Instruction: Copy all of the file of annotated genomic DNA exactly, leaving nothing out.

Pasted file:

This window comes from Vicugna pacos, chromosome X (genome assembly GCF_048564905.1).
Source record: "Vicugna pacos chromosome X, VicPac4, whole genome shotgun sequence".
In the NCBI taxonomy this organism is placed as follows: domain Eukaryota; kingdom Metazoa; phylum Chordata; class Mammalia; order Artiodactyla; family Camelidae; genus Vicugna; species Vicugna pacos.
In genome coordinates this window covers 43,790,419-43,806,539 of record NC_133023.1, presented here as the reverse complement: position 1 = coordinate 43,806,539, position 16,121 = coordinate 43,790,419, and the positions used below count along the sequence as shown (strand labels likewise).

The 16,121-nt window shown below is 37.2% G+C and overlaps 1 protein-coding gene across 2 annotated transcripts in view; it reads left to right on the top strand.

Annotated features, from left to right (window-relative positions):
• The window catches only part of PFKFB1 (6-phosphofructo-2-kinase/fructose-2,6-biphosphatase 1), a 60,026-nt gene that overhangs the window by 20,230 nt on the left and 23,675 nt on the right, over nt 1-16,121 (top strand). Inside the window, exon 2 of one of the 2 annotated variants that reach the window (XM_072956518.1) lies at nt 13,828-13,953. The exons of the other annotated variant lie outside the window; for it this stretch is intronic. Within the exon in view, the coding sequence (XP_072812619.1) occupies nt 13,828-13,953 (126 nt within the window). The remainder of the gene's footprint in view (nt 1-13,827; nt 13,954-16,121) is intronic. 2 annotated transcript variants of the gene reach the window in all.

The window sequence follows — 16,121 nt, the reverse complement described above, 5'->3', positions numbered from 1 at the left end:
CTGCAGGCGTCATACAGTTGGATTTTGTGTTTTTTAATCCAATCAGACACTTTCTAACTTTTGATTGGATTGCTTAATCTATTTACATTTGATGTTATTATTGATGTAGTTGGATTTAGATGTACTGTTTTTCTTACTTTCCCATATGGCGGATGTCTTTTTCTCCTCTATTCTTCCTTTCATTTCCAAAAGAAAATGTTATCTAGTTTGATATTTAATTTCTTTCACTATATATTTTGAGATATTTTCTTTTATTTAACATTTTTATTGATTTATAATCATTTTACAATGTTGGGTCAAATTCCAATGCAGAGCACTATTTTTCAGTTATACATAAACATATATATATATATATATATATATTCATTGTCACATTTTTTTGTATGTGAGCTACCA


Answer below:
This window comes from Vicugna pacos, chromosome X (genome assembly GCF_048564905.1).
Source record: "Vicugna pacos chromosome X, VicPac4, whole genome shotgun sequence".
In the NCBI taxonomy this organism is placed as follows: domain Eukaryota; kingdom Metazoa; phylum Chordata; class Mammalia; order Artiodactyla; family Camelidae; genus Vicugna; species Vicugna pacos.
In genome coordinates this window covers 43,790,419-43,806,539 of record NC_133023.1, presented here as the reverse complement: position 1 = coordinate 43,806,539, position 16,121 = coordinate 43,790,419, and the positions used below count along the sequence as shown (strand labels likewise).

The 16,121-nt window shown below is 37.2% G+C and overlaps 1 protein-coding gene across 2 annotated transcripts in view; it reads left to right on the top strand.

Annotated features, from left to right (window-relative positions):
• The window catches only part of PFKFB1 (6-phosphofructo-2-kinase/fructose-2,6-biphosphatase 1), a 60,026-nt gene that overhangs the window by 20,230 nt on the left and 23,675 nt on the right, over nt 1-16,121 (top strand). Inside the window, exon 2 of one of the 2 annotated variants that reach the window (XM_072956518.1) lies at nt 13,828-13,953. The exons of the other annotated variant lie outside the window; for it this stretch is intronic. Within the exon in view, the coding sequence (XP_072812619.1) occupies nt 13,828-13,953 (126 nt within the window). The remainder of the gene's footprint in view (nt 1-13,827; nt 13,954-16,121) is intronic. 2 annotated transcript variants of the gene reach the window in all.

The window sequence follows — 16,121 nt, the reverse complement described above, 5'->3', positions numbered from 1 at the left end:
CTGCAGGCGTCATACAGTTGGATTTTGTGTTTTTTAATCCAATCAGACACTTTCTAACTTTTGATTGGATTGCTTAATCTATTTACATTTGATGTTATTATTGATGTAGTTGGATTTAGATGTACTGTTTTTCTTACTTTCCCATATGGCGGATGTCTTTTTCTCCTCTATTCTTCCTTTCATTTCCAAAAGAAAATGTTATCTAGTTTGATATTTAATTTCTTTCACTATATATTTTGAGATATTTTCTTTTATTTAACATTTTTATTGATTTATAATCATTTTACAATGTTGGGTCAAATTCCAATGCAGAGCACTATTTTTCAGTTATACATAAACATATATATATATATATATATATATTCATTGTCACATTTTTTTGTATGTGAGCTACCA